Oftentimes people confuse benefit corporations with Certified B-corporations. They are not the same. Benefit corporation, like other corporate entities, are created by state governments.  The Certified B corporation status is a certification handed down by the nonprofit company called B-Lab. They charge an annual fee for certification.  While a benefit corporation is not required to get certified, there may be benefits to certification. If one has acquired Certified B corporation status, they have overcome many hurdles and reached a high level of accountability, transparency, and performance.

What do you think about benefit corporations? Join the conversation on my website at Francine Ward, attorney; on my Law Facebook Fan Page; on my Law Twitter page, in one of my Google+ Circles, or LinkedIn Groups.


Tsu. Free Music Downloads. Copyright Infringement.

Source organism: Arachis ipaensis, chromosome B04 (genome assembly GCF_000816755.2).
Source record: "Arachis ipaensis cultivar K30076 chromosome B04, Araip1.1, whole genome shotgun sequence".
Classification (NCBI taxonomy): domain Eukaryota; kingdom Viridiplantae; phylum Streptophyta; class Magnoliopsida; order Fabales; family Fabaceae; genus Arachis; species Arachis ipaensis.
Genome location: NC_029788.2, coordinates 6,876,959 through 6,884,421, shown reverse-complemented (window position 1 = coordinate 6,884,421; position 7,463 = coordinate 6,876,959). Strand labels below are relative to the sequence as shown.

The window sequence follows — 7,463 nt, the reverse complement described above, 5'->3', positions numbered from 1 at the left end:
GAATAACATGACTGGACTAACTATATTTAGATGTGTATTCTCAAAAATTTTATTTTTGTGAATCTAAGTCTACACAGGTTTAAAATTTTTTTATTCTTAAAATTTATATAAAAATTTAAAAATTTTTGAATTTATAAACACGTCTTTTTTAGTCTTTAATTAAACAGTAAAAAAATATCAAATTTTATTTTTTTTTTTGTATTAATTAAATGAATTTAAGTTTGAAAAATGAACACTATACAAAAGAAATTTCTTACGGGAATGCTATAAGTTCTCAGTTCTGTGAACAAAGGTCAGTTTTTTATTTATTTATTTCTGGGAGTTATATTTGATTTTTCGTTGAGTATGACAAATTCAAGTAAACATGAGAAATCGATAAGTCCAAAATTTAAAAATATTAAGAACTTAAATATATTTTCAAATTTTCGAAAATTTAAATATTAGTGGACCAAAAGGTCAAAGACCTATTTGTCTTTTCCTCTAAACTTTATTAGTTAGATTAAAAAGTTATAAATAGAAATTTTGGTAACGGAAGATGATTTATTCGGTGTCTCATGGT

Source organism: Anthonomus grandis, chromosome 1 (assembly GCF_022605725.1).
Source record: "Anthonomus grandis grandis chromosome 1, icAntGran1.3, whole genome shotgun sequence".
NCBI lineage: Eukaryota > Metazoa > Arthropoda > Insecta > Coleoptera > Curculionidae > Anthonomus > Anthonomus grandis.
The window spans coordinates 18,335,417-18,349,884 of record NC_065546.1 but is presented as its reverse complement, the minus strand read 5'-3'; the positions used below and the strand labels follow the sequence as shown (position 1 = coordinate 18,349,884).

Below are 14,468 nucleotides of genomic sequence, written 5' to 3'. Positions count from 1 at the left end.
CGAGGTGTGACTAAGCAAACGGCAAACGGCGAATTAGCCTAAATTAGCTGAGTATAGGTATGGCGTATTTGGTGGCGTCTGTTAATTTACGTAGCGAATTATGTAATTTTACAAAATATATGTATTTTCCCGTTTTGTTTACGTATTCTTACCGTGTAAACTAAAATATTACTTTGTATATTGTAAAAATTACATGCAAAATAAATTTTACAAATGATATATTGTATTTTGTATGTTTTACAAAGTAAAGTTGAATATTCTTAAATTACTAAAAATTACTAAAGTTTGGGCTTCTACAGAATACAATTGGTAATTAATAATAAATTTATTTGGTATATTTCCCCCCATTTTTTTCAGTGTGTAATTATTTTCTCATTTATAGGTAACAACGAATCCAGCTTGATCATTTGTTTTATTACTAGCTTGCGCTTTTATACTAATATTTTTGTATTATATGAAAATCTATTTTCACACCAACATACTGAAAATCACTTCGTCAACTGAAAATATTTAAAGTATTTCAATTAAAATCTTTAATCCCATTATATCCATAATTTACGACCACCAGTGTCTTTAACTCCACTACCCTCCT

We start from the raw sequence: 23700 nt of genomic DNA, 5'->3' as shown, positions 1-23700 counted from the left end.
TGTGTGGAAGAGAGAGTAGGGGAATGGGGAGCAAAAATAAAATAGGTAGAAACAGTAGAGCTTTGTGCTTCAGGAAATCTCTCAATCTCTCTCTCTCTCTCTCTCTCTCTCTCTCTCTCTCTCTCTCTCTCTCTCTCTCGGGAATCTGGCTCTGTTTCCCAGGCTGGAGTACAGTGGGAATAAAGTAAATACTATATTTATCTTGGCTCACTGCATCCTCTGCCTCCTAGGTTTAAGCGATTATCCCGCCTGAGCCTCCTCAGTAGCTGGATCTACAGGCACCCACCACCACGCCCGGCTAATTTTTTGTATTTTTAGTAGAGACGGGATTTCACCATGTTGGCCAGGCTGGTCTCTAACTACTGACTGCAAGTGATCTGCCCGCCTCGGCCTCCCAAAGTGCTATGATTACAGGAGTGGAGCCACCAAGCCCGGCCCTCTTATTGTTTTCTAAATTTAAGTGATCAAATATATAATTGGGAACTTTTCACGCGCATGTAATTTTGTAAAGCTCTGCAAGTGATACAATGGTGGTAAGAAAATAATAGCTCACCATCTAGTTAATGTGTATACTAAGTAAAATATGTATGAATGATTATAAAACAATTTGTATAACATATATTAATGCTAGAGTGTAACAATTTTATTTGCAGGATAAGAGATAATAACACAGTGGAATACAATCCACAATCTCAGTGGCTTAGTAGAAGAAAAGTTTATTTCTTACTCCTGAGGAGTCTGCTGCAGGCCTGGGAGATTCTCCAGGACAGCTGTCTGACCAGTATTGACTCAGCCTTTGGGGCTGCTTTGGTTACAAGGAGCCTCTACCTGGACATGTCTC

Free Music Downloads.

Free Music Downloads. Tsu

Free Music Downloads. Tsu

Being an “artist” in the internet age is not all it’s cut out to be. Thanks to the many ways consumers can access free music downloads, many artists struggle to make money on their intellectual and creative property. Free music downloads have become an everyday part of life.

This all started back in the late nineties when Napster, a platform to download and share music, hit the scene. The site reached 70 million users and by the time the smoke cleared from the numerous copyright lawsuits, the music industry was permanently changed. Right or wrong, consumers no longer felt that they should have to pay for music.

The Birth of Tsu.